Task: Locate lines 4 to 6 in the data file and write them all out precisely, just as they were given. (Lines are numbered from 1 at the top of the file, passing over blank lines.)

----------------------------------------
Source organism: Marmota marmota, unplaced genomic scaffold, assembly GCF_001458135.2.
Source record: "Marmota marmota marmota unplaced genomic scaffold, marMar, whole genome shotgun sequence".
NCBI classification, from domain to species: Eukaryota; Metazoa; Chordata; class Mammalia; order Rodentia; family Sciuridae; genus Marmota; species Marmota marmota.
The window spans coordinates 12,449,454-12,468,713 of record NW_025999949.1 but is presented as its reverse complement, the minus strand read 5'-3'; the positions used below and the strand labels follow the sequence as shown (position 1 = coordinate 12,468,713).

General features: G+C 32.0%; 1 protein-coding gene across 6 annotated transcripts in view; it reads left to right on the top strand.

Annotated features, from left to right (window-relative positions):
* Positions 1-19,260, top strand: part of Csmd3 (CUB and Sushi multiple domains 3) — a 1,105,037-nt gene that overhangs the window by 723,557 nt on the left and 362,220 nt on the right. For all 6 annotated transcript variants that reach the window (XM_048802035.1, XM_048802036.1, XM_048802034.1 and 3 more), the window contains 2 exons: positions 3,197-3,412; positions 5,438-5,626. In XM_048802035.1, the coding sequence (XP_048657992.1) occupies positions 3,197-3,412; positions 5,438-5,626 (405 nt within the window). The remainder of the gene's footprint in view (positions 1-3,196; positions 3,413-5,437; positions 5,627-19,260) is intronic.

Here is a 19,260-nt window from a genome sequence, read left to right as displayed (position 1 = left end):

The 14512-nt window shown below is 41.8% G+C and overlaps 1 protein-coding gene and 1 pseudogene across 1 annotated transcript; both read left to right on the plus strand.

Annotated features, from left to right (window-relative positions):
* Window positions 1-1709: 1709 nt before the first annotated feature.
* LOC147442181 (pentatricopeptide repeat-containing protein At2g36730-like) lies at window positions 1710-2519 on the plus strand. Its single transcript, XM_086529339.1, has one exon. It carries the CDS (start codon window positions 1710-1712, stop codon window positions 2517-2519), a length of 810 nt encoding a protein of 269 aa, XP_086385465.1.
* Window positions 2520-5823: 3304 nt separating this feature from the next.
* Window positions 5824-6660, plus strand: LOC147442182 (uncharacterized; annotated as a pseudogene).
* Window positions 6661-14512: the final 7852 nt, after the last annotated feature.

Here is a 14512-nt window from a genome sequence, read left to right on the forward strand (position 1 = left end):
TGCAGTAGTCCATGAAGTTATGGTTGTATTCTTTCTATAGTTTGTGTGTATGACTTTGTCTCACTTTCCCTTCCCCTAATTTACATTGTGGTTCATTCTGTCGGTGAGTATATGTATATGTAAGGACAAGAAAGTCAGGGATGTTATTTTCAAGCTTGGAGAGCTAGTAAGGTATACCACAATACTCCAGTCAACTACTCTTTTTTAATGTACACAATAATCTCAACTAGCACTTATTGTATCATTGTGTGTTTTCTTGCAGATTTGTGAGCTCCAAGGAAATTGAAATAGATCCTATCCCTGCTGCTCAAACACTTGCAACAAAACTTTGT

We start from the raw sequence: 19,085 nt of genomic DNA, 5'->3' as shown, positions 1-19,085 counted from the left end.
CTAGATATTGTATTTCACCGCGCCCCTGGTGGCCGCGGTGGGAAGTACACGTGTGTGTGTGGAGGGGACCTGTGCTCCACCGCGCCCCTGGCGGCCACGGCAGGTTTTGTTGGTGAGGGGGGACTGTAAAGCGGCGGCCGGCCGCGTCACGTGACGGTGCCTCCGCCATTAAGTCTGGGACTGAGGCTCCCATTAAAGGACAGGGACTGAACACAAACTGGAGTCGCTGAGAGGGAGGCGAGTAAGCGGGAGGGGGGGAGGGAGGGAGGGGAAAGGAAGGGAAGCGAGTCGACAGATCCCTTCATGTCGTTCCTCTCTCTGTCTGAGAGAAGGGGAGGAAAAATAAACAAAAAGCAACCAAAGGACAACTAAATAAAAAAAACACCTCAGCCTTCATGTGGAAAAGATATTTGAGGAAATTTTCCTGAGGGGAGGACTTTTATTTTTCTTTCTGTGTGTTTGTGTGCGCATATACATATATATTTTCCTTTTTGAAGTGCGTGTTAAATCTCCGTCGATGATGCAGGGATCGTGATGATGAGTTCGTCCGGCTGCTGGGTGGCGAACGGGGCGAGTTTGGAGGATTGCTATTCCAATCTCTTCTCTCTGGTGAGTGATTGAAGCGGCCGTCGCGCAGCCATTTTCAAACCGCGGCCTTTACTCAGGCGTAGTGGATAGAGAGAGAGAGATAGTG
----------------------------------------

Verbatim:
The window spans coordinates 12,449,454-12,468,713 of record NW_025999949.1 but is presented as its reverse complement, the minus strand read 5'-3'; the positions used below and the strand labels follow the sequence as shown (position 1 = coordinate 12,468,713).

General features: G+C 32.0%; 1 protein-coding gene across 6 annotated transcripts in view; it reads left to right on the top strand.

Annotated features, from left to right (window-relative positions):